A RURAL GP surgery will be allowed to continue making money from dispensing medicines in Waverton.
Dr Andrew Campbell’s Tarporley practice has a satellite surgery in Waverton and relies on the income from dispensing medicines to support its services.
Dr Campbell was concerned about the possibility of Waverton being classified as an urban area which would have prevented him from dispensing to more than 1,000 patients there.
But the Pharmaceutical Development Group met on October 14 and decided while Christleton was “ribbon development” of Chester and therefore urban, Waverton was deemed rural in accordance with the 2005 Pharmaceutical Regulations.
Dr Campbell is understood to be relieved the status quo was retained.
However, Western Cheshire Primary Care Trust is still considering an application to open a chemist in Christleton, which could provide extra competition to his service if it is approved.
The fact Christleton was deemed “urban” means the application can progress to the next stage, although this decision can be appealed by certain consulted parties to the NHS Family Health Services Litigation Authority in Harrogate. If there is an appeal, it could take months to complete.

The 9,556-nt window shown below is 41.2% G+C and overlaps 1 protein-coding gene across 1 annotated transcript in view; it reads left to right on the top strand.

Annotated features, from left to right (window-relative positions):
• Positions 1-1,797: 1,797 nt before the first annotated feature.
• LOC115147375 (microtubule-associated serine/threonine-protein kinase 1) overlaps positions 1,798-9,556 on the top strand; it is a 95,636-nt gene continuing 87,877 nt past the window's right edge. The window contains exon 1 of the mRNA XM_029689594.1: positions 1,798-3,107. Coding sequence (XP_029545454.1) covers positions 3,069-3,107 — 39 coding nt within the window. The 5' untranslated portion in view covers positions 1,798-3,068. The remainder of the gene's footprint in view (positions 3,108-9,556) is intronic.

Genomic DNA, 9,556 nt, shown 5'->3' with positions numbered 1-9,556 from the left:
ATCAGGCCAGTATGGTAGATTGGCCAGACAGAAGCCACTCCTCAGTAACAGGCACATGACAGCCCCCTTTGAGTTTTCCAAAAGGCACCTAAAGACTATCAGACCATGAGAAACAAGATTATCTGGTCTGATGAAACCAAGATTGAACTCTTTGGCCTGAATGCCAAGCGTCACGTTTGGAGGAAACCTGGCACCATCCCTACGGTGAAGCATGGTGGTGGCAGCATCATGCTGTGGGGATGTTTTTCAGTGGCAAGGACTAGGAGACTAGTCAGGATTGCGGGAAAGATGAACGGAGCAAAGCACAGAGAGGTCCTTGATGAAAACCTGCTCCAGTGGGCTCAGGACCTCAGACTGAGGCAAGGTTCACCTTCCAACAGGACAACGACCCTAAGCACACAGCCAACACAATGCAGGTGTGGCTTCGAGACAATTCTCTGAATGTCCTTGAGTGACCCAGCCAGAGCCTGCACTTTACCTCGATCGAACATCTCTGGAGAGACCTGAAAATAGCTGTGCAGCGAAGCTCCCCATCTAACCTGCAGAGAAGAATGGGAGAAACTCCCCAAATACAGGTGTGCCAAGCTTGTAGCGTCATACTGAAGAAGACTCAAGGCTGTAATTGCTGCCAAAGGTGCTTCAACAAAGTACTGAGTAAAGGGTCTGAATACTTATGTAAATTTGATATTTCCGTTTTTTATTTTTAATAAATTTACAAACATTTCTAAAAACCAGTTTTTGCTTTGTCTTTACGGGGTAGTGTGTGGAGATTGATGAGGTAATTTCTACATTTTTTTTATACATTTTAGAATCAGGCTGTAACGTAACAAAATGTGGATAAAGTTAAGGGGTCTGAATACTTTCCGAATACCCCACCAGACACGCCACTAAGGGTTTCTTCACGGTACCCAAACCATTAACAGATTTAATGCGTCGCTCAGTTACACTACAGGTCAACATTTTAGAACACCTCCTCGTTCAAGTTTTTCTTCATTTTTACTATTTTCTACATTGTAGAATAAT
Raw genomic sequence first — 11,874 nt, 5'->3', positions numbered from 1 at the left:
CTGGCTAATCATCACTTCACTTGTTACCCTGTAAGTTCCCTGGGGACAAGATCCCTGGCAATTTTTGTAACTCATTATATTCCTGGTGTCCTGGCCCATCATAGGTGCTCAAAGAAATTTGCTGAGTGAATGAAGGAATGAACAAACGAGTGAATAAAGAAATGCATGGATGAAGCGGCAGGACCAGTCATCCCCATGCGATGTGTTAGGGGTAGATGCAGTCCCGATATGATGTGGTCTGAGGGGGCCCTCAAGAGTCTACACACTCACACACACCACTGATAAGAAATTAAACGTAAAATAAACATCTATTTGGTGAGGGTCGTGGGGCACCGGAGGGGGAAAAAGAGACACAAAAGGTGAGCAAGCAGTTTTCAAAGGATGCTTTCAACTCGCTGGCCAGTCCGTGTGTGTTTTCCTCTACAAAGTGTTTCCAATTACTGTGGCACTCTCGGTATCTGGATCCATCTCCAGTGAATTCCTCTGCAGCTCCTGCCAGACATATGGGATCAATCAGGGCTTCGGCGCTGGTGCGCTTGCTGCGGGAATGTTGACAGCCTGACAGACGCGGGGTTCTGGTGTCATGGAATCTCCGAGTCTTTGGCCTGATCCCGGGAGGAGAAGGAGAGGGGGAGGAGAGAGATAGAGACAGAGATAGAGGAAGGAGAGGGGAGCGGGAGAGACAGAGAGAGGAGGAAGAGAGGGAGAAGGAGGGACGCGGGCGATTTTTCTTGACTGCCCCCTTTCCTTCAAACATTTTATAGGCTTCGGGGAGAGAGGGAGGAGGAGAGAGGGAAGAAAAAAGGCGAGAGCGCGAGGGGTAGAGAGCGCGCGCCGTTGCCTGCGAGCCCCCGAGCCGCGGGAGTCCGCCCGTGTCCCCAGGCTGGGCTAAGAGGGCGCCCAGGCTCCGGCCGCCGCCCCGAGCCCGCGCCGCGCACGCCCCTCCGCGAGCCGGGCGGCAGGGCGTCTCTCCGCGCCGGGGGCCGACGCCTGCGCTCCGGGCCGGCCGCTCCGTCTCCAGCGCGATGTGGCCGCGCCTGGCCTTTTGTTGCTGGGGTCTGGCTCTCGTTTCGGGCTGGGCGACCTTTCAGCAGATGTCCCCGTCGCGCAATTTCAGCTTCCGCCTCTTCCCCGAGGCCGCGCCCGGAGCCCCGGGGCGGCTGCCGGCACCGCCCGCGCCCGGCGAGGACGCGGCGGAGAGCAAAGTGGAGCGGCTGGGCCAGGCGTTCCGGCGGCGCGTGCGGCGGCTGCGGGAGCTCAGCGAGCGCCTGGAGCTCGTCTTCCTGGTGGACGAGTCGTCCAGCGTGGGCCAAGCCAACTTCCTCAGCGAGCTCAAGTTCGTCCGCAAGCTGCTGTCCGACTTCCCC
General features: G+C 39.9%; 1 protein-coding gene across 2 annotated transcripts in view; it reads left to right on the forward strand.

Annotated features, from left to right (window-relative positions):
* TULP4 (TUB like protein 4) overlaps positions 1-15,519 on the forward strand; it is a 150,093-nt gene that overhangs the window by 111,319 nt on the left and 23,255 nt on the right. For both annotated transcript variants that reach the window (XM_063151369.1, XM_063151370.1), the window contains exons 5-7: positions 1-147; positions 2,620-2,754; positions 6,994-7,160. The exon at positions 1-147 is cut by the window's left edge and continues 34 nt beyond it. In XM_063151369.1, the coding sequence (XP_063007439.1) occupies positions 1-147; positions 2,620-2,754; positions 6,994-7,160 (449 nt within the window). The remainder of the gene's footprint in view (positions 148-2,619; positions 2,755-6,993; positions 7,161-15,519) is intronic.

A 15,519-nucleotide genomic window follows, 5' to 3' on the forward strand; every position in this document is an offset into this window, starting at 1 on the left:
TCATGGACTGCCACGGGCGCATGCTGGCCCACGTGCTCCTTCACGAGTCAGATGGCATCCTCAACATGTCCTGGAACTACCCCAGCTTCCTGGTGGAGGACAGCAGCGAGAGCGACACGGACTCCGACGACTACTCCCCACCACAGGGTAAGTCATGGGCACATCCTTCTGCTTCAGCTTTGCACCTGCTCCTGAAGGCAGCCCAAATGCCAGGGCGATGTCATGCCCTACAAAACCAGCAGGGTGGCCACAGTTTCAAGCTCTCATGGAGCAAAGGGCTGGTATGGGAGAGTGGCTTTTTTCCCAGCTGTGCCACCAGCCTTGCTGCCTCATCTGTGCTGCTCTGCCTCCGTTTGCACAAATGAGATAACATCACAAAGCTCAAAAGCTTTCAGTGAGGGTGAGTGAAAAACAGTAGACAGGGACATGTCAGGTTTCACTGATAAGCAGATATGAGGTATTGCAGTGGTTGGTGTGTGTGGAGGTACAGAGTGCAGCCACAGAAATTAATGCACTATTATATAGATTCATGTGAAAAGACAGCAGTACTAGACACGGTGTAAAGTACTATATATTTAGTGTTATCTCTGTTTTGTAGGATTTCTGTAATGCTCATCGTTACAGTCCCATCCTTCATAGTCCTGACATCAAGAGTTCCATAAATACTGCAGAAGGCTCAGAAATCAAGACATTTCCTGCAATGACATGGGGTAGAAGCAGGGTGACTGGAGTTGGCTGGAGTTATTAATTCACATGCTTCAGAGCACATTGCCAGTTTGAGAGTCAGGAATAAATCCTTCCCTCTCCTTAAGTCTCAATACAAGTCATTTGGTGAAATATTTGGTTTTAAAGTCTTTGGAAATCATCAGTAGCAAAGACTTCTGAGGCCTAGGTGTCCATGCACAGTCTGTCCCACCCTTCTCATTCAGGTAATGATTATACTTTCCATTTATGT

Once this process is over, the Pharmaceutical Development Group would consult local parties to ask if they think the pharmacy proposed for Christleton is necessary or desirable. This decision can also be appealed.
The Primary Care Trust understands the extra competition from the proposed pharmacy is adding to GPs’ worries about the Government’s White Paper on the future of community pharmacy published earlier this year.
This includes proposals to change the rules relating to the dispensing of medicines by family doctors in rural areas.
A PCT spokesperson said: “One or two GPs contacted us to discuss their concerns and we have assured them the proposed changes will not reduce patients’ access to medication nor services provided by their practice.”
Some GPs subsidise essential services – such as employing an extra doctor or nurse – through the income generated by dispensing medicines.
The spokesperson added: “If a practice can demonstrate it is generating income through dispensing medicines that is being ploughed directly back into essential services, we will explore ways of making sure those essential services are funded in future – if that becomes necessary.”